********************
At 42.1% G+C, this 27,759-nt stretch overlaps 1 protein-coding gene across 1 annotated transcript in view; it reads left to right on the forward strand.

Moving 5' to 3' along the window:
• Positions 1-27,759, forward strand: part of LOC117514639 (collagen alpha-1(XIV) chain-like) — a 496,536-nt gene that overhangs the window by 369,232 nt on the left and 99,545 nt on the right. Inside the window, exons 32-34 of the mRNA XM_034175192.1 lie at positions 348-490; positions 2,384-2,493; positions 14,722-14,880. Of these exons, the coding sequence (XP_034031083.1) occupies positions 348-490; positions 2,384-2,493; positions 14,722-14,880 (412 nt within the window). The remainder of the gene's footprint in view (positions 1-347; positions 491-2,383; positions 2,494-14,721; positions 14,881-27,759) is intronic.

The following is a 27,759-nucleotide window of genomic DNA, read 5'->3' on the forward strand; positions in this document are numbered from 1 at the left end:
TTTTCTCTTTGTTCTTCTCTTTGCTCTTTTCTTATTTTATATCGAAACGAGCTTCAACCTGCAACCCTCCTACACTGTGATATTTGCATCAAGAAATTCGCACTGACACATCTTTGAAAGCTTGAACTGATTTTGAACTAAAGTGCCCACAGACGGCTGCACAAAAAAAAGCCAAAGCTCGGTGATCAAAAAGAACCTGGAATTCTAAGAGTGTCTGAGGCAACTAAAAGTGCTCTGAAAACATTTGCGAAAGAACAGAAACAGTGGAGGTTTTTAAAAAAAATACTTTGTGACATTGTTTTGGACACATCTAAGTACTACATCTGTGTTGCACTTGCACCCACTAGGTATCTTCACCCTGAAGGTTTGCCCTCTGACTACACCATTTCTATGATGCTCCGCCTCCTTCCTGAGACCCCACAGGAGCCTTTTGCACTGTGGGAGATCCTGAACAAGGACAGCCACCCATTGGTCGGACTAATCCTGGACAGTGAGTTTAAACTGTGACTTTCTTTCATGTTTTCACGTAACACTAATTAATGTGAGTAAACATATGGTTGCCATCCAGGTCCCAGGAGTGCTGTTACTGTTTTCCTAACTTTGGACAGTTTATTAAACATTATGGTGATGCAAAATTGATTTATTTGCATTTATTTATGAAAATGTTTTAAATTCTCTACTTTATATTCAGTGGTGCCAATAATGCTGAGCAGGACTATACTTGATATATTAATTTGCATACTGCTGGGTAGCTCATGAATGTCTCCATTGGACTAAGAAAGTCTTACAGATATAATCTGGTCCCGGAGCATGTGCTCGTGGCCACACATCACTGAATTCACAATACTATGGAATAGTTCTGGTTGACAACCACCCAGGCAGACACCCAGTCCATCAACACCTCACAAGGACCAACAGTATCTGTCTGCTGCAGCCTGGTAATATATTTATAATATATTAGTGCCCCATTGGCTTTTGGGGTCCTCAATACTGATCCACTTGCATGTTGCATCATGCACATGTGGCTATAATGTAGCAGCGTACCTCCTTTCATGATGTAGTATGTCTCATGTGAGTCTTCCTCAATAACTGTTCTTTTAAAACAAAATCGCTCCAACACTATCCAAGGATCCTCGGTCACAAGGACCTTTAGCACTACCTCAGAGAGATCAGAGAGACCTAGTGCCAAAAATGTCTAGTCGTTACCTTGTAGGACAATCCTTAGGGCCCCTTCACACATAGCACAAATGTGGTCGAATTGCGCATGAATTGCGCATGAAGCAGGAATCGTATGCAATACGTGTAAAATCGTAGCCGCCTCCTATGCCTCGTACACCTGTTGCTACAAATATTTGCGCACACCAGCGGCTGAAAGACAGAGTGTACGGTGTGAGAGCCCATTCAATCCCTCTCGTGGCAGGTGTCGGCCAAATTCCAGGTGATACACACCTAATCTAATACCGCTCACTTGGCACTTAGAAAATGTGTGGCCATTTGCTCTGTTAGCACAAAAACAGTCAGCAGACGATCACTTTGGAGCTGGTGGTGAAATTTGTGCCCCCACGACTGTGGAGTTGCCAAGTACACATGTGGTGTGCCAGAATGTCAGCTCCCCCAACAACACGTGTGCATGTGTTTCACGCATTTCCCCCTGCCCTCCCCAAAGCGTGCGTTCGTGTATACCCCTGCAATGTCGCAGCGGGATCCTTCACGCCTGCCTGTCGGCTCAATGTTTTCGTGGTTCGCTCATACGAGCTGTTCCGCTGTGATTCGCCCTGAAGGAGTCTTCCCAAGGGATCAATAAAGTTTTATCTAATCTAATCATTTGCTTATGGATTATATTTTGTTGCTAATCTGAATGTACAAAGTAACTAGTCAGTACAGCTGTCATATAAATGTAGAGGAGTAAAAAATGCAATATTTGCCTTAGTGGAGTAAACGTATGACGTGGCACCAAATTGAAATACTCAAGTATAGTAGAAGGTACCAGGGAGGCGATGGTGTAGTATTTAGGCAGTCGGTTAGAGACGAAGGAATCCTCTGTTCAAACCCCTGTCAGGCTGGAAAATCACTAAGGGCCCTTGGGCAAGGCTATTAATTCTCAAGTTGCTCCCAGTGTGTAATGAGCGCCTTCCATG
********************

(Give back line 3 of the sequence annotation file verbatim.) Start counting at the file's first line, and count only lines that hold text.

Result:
• Positions 1-27,759, forward strand: part of LOC117514639 (collagen alpha-1(XIV) chain-like) — a 496,536-nt gene that overhangs the window by 369,232 nt on the left and 99,545 nt on the right. Inside the window, exons 32-34 of the mRNA XM_034175192.1 lie at positions 348-490; positions 2,384-2,493; positions 14,722-14,880. Of these exons, the coding sequence (XP_034031083.1) occupies positions 348-490; positions 2,384-2,493; positions 14,722-14,880 (412 nt within the window). The remainder of the gene's footprint in view (positions 1-347; positions 491-2,383; positions 2,494-14,721; positions 14,881-27,759) is intronic.